Welcome to the future! Well, we’re not there quite yet, but the Mazda Kai Concept is essentially a quick look into the crystal ball that exposes the future of Mazda vehicles. Unlike Mazda’s “Vision” concept at this year’s Tokyo Motor Show, the Kai is something that Mazda could actually make some in the near future. It could even possibly represent the next-gen Mazda3 hatchback – a model that will be due for replacement in the next three to four years anyway. So, what does it bring to the table? Try stunning looks, aggressive lines, sleek curves, and the SkyActiv-X powertrain that’s expected to propel the Mazda brand into the next decade. Meanwhile, the interior gets a toned down look with accents in just the right places, a display screen that’s as wide as the day is long, and a cabin that emphasizes space as much as it does the car’s sporty prowess.
So, will Mazda turn this into the next-gen Mazda3 Hatch? Well, it’s certainly too early to tell since the third-gen model was just revamped for the 2017 model year. So, by the time 2020 get here, we could see a production prototype of that bad boy tearing up the streets with the usual pre-production camo and cloud of mystery floating above it. But, until that happens, let’s take a closer look at this concept, talk some more about it, and speculate a bit about what it could become in the future.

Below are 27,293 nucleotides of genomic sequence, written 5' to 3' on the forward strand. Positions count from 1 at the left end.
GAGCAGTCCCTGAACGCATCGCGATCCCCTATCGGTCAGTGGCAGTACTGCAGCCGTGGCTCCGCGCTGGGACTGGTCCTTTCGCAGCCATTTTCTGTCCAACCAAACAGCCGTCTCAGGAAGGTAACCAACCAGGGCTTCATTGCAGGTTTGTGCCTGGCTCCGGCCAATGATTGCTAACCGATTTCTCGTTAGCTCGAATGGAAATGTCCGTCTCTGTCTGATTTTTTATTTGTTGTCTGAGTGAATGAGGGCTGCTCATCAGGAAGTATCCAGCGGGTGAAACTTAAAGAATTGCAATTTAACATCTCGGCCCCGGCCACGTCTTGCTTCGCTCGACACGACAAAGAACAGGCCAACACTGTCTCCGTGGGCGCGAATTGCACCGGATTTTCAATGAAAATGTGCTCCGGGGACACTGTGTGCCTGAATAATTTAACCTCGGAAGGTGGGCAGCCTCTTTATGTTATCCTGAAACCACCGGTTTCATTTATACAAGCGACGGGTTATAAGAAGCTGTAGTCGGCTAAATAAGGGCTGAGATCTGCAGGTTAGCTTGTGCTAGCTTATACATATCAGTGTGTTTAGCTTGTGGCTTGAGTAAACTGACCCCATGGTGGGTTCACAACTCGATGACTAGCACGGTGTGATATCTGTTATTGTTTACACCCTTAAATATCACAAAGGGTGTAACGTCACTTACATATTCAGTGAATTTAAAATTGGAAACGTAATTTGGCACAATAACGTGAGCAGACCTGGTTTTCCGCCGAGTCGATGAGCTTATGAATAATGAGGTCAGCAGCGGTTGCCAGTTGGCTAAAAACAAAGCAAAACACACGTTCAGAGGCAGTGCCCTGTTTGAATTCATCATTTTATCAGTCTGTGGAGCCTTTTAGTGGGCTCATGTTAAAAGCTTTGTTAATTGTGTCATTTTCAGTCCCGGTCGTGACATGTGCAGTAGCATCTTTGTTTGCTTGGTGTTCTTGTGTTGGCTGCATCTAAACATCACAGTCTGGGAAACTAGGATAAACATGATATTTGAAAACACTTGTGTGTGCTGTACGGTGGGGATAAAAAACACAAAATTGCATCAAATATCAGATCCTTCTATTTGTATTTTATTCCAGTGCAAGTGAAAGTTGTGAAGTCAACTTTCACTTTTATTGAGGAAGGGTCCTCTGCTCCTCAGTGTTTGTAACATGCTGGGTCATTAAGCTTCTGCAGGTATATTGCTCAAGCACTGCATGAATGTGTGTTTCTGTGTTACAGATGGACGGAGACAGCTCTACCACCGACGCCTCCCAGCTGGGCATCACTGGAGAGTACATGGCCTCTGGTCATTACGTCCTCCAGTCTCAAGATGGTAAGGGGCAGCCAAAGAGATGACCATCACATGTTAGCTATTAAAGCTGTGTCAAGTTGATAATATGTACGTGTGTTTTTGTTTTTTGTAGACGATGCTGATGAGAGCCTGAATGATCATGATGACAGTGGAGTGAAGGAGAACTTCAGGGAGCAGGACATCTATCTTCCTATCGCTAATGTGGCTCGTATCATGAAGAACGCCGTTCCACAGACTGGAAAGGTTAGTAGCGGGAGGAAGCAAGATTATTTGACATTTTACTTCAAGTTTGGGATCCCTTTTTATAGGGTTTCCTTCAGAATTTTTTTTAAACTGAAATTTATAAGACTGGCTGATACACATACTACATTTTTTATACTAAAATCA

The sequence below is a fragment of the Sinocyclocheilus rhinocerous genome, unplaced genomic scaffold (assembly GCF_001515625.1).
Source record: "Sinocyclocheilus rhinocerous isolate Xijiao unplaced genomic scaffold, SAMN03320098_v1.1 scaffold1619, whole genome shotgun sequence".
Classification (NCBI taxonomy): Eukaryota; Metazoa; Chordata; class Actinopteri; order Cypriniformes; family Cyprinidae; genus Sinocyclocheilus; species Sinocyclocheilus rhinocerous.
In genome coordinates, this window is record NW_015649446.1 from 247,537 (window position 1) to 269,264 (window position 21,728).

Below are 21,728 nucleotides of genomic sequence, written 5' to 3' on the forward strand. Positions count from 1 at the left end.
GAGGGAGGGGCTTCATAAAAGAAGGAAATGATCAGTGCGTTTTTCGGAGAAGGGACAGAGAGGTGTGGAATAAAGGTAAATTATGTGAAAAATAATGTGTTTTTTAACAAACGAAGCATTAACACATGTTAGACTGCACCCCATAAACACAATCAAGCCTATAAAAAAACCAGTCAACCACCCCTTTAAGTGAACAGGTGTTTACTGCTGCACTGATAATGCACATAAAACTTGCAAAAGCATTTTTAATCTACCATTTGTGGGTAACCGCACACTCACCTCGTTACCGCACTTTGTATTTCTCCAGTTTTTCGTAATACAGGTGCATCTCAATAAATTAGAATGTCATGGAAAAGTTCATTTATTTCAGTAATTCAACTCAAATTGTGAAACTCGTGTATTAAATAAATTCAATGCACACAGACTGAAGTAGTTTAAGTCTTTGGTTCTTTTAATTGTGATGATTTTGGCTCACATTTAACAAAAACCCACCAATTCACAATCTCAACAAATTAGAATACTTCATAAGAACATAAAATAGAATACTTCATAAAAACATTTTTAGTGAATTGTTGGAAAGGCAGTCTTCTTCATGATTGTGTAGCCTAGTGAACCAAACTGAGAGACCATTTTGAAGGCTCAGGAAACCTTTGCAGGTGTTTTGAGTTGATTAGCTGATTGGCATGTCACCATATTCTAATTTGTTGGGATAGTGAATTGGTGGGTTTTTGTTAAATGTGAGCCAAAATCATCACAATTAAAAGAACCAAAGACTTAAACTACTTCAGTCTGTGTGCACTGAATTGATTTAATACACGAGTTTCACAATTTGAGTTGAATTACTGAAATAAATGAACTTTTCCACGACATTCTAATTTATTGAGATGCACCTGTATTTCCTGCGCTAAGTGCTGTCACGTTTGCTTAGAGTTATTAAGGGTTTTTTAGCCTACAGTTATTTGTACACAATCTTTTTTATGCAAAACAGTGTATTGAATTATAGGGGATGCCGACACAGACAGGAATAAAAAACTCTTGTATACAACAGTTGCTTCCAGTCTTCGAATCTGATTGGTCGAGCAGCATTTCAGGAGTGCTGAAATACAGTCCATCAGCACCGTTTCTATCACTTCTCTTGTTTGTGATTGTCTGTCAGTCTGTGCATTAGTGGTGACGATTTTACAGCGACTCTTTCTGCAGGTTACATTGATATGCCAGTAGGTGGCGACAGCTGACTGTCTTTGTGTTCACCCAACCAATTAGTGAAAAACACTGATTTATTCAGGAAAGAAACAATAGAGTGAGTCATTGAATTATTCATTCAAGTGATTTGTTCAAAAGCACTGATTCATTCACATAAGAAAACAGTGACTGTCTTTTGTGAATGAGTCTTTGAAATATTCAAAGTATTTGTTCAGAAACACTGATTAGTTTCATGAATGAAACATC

Continue reading to learn more about the Mazda Kai Concept.
Mazda Press Conference at the 2017 Tokyo Motor Show
- Bubbly appearance
- Aggressive front end
- Sexy Roofline
- Attractive rear end
"Violent, mean, aggressive, intense, rampant, raging, wild, and frenzied"
Violent, mean, aggressive, intense, rampant, raging, wild, and frenzied – these words, among others, could all be used to describe the exterior design of the Mazda Kai Concept. The lines just seem to flow in a way that most automakers can seem to match. Take a look at the bottom of the A-pillars then look at how the hood line runs toward the nose, tilting in ever so slightly to make the hood narrower up front. Without a frame below, the hood and inner points of the fenders come together to create a bit of an overhang that shadows the chrome Mazda emblem positioned in the top-center of that recessed, black honeycomb grille. The design of the headlights, which appear to be LED units, flow seamlessly into the gloss black bezel that surrounds the sides and lower edge of the grille, coming to a point right in the center that matches that of the front fascia. Speaking of the fascia, notice how those long fenders seem to seamlessly blend in with the fascia? That’s what you call attractive from any angle.